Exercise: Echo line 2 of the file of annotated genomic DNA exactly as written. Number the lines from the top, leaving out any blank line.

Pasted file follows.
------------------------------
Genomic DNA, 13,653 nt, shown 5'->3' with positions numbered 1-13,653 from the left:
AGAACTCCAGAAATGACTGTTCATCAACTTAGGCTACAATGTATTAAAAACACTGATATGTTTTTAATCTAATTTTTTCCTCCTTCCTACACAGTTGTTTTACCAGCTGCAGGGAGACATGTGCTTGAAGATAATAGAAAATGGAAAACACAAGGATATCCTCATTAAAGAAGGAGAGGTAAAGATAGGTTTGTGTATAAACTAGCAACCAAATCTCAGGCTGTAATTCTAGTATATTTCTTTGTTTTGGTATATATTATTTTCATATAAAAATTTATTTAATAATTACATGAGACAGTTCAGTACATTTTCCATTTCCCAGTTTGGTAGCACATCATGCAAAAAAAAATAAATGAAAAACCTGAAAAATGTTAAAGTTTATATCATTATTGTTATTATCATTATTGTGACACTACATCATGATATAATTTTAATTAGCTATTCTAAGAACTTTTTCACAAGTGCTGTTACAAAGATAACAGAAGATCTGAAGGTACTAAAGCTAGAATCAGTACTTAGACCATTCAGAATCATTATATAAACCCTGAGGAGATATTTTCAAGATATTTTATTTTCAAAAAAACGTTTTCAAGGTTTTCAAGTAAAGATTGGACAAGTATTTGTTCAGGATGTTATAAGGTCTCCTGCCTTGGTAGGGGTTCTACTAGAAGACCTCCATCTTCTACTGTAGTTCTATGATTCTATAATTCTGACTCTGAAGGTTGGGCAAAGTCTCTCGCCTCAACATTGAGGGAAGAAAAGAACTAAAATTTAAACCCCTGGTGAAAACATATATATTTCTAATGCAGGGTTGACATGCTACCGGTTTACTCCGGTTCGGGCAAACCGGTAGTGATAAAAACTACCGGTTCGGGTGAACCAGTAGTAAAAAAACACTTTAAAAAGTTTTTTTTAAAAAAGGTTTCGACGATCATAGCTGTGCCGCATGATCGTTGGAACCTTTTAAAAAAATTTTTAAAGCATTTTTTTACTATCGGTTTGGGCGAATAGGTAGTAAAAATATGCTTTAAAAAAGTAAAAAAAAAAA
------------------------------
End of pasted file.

AGAACTCCAGAAATGACTGTTCATCAACTTAGGCTACAATGTATTAAAAACACTGATATGTTTTTAATCTAATTTTTTCCTCCTTCCTACACAGTTGTTTTACCAGCTGCAGGGAGACATGTGCTTGAAGATAATAGAAAATGGAAAACACAAGGATATCCTCATTAAAGAAGGAGAGGTAAAGATAGGTTTGTGTATAAACTAGCAACCAAATCTCAGGCTGTAATTCTAGTATATTTCTTTGTTTTGGTATATATTATTTTCATATAAAAATTTATTTAATAATTACATGAGACAGTTCAGTACATTTTCCATTTCCCAGTTTGGTAGCACATCATGCAAAAAAAAATAAATGAAAAACCTGAAAAATGTTAAAGTTTATATCATTATTGTTATTATCATTATTGTGACACTACATCATGATATAATTTTAATTAGCTATTCTAAGAACTTTTTCACAAGTGCTGTTACAAAGATAACAGAAGATCTGAAGGTACTAAAGCTAGAATCAGTACTTAGACCATTCAGAATCATTATATAAACCCTGAGGAGATATTTTCAAGATATTTTATTTTCAAAAAAACGTTTTCAAGGTTTTCAAGTAAAGATTGGACAAGTATTTGTTCAGGATGTTATAAGGTCTCCTGCCTTGGTAGGGGTTCTACTAGAAGACCTCCATCTTCTACTGTAGTTCTATGATTCTATAATTCTGACTCTGAAGGTTGGGCAAAGTCTCTCGCCTCAACATTGAGGGAAGAAAAGAACTAAAATTTAAACCCCTGGTGAAAACATATATATTTCTAATGCAGGGTTGACATGCTACCGGTTTACTCCGGTTCGGGCAAACCGGTAGTGATAAAAACTACCGGTTCGGGTGAACCAGTAGTAAAAAAACACTTTAAAAAGTTTTTTTTAAAAAAGGTTTCGACGATCATAGCTGTGCCGCATGATCGTTGGAACCTTTTAAAAAAATTTTTAAAGCATTTTTTTACTATCGGTTTGGGCGAATAGGTAGTAAAAATATGCTTTAAAAAAGTAAAAAAAAAAA